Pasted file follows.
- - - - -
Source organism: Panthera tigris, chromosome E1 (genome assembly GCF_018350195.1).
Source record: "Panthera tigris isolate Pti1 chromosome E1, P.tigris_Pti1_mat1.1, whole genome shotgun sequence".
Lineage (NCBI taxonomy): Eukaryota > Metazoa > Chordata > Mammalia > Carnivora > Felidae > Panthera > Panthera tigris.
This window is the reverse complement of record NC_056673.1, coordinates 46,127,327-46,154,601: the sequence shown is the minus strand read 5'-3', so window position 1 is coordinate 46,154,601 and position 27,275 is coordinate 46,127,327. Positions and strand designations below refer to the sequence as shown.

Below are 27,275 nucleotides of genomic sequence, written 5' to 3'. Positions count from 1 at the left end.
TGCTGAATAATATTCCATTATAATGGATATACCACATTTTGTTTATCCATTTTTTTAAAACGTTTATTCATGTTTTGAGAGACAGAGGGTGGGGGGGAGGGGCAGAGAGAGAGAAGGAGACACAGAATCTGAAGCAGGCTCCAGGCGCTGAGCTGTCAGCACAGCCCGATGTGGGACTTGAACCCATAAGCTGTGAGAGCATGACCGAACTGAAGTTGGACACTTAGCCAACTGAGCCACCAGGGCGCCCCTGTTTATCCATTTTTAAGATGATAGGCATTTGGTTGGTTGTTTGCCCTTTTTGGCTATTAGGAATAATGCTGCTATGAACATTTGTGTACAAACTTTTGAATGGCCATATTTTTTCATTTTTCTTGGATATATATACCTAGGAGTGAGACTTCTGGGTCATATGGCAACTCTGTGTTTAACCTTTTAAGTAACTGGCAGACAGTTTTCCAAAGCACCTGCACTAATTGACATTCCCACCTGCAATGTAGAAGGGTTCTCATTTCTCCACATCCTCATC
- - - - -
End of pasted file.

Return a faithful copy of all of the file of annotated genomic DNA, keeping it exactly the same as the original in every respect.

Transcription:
Source organism: Panthera tigris, chromosome E1 (genome assembly GCF_018350195.1).
Source record: "Panthera tigris isolate Pti1 chromosome E1, P.tigris_Pti1_mat1.1, whole genome shotgun sequence".
Lineage (NCBI taxonomy): Eukaryota > Metazoa > Chordata > Mammalia > Carnivora > Felidae > Panthera > Panthera tigris.
This window is the reverse complement of record NC_056673.1, coordinates 46,127,327-46,154,601: the sequence shown is the minus strand read 5'-3', so window position 1 is coordinate 46,154,601 and position 27,275 is coordinate 46,127,327. Positions and strand designations below refer to the sequence as shown.

Below are 27,275 nucleotides of genomic sequence, written 5' to 3'. Positions count from 1 at the left end.
TGCTGAATAATATTCCATTATAATGGATATACCACATTTTGTTTATCCATTTTTTTAAAACGTTTATTCATGTTTTGAGAGACAGAGGGTGGGGGGGAGGGGCAGAGAGAGAGAAGGAGACACAGAATCTGAAGCAGGCTCCAGGCGCTGAGCTGTCAGCACAGCCCGATGTGGGACTTGAACCCATAAGCTGTGAGAGCATGACCGAACTGAAGTTGGACACTTAGCCAACTGAGCCACCAGGGCGCCCCTGTTTATCCATTTTTAAGATGATAGGCATTTGGTTGGTTGTTTGCCCTTTTTGGCTATTAGGAATAATGCTGCTATGAACATTTGTGTACAAACTTTTGAATGGCCATATTTTTTCATTTTTCTTGGATATATATACCTAGGAGTGAGACTTCTGGGTCATATGGCAACTCTGTGTTTAACCTTTTAAGTAACTGGCAGACAGTTTTCCAAAGCACCTGCACTAATTGACATTCCCACCTGCAATGTAGAAGGGTTCTCATTTCTCCACATCCTCATC